In "The Solider's Home," what does Krebs mean by wanting "to live along without consequences"? Why might he feel that way?

1 Answer | Add Yours

jamie-wheeler's profile pic

Jamie Wheeler | College Teacher | eNotes Employee

Posted on

Krebs is reacting to the less than warm welcome he received after returning to his hometown after serving in the Army during World War I.

Most of his fellow soldiers had returned home long before he was able to do so.  The town had already heard all the horror stories and had grown weary of the tales of pain and suffering.  Krebs soon learns to not tell any of his own experiences to anyone.  His inability to express himself causes what we now know as depression.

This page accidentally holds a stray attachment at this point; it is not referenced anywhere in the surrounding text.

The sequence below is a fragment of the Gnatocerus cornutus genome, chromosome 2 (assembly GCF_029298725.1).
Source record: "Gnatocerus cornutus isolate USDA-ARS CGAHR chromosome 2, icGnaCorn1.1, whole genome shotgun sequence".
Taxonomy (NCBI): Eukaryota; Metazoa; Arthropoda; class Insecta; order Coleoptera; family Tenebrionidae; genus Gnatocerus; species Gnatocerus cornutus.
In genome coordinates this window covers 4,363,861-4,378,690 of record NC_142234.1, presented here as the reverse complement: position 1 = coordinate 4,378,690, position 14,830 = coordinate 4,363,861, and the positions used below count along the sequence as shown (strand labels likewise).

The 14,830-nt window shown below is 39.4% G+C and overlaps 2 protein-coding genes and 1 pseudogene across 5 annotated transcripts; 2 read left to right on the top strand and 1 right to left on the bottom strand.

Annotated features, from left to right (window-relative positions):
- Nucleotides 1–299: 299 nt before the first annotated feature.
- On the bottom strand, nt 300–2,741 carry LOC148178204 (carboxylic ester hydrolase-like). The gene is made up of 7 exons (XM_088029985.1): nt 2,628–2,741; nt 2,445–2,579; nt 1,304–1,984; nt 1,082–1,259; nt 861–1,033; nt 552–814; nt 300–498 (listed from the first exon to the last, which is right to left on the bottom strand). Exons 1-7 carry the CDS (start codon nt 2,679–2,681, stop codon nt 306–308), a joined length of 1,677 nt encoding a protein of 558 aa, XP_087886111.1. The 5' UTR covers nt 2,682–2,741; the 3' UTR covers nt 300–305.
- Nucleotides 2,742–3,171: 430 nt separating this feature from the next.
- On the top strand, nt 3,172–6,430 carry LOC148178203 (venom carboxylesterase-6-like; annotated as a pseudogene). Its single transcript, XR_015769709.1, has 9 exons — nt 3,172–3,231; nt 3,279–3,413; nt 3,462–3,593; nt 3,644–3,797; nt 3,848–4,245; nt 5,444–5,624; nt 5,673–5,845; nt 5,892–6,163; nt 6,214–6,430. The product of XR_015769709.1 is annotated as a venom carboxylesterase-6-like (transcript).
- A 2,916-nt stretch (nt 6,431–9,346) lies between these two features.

The line that you are inquiring about, wanting to "live without consequences" comes when Krebs is contemplating becoming involved with a woman.  He decides that he "did not want to get into the intrigue and politics."  The whole idea of having to form another human relationship is too painful.  The horrors of war combined with the callousness he percieves in his hometown causes Krebs to lose hope in life. 


We’ve answered 319,197 questions. We can answer yours, too.

Ask a question